If there is one lone, occasionally apparent better portion of Gods of Egypt, it’s the fact that the movie at least looks pretty good in a few scenes. The glossy, large-scale set pieces can be semi-impressive, and the whole design of Egypt in this movie is actually pretty solid overall. Some of the action scenes and effects-driven scenes are also decent, though a few of them are also ruined by crappy CGI that looks either blurry, or otherwise unconvincing. In fact, this occasional over-dependence on CGI can pull audiences out of the movie during certain scenes, and make it all too apparent that most of Gods of Egypt was slapped together on a green screen.
That’s before the wrinkle of the 3D and IMAX 3D cuts as well, and my screening of Gods of Egypt happened to be in standard digital 3D, since there wasn’t an IMAX 3D showing made available in my entire city, nor the surrounding area, probably limiting IMAX 3D showings to the biggest cities in your country, if even that. It’s like even the theatre handlers knew that Gods of Egypt is a garbage movie, and didn’t want to waste IMAX space when they’re still riding high on the likes of Deadpool and Zootopia, two movies that are a thousand times better than this one.
Regardless, is the 3D in Gods of Egypt any good? Well, sort of. As with the CGI, the 3D quality can be pretty uneven. There are certain scenes where the 3D looks great, adding a strong sense of added scale to sweeping set pieces and the like, though it often feels slapdash, further blurring the muddled CGI of some action scenes, and making the dark, incomprehensible scenes look even darker and more incomprehensible. If you’d rather save yourself the headache, you might as well just watch Gods of Egypt flat in 2D, since the 3D usually just proves to be distracting and sloppy, though obviously, the best use of your investment is not seeing Gods of Egypt at all.
Gods of Egypt is a glorious cinematic trainwreck, being a movie with high ambitions that clearly doesn’t have the means or intelligence to realize them. It’s very difficult, if not impossible to recommend in theatres, and even then, only those inclined to watch bad movies ironically will probably get any entertainment out of it. Fortunately, for all of its failings and ineptitude, Gods of Egypt does at least often manage to be unintentionally hilarious, though if it’s simply sheer laughs that you’re looking for, you’re probably better off just seeing Deadpool again.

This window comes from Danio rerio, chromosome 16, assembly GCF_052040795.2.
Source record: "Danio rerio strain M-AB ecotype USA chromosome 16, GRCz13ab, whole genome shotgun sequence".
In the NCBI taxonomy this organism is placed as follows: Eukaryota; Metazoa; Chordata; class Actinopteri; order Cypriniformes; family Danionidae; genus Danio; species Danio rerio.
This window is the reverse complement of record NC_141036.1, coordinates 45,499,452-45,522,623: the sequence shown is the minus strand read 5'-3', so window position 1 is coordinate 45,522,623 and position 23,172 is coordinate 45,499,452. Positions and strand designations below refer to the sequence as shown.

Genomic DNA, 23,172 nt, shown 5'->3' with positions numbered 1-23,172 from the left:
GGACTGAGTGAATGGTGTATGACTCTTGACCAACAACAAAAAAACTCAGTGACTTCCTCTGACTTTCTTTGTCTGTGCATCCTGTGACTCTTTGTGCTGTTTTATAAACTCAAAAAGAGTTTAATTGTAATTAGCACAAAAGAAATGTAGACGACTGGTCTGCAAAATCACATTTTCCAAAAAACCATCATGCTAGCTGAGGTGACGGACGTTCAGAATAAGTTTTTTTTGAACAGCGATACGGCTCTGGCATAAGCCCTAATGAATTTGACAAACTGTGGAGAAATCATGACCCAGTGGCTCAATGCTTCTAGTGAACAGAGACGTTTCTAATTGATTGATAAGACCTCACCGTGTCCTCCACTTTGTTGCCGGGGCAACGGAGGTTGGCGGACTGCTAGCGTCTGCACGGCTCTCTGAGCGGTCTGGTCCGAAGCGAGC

The sad thing is, the foundation behind making a movie about Egyptian mythology is not a bad one. Greek and Norse mythology tend to be the go-to options for Hollywood when they want to make any kind of mythology-themed movie, and Egyptian mythology too often gets lost in the shuffle, despite being equally robust and rife with cinematic possibilities. It is entirely possible to make a great movie about Egyptian mythology, but Gods of Egypt is definitely not that movie.
With the especially crowded slate of fantasy movies and other such genre movies on the way in 2016, you’re definitely better off holding on to your ticket money for something better. Warner Bros. and DC have Batman v Superman: Dawn of Justice arriving in a couple of weeks, and Disney has The Jungle Book already selling tickets in the U.S. for next month, and that’s before the rush of inevitably better Summer blockbusters between May and August. Unlike the legacy of the gods it claims to represent, Gods of Egypt is better off fading into obscurity, and is ultimately doomed to be the latest reason for naysayers to say that modern Hollywood should just stay away from mythology movies.
- Some of the set design is appealing
- Quite funny, if you don't take it seriously
- Story is inconceivably dopey and lazy
- Both god and mortal characters are devoid of personality and consistency
- Direction and pacing are hilariously inept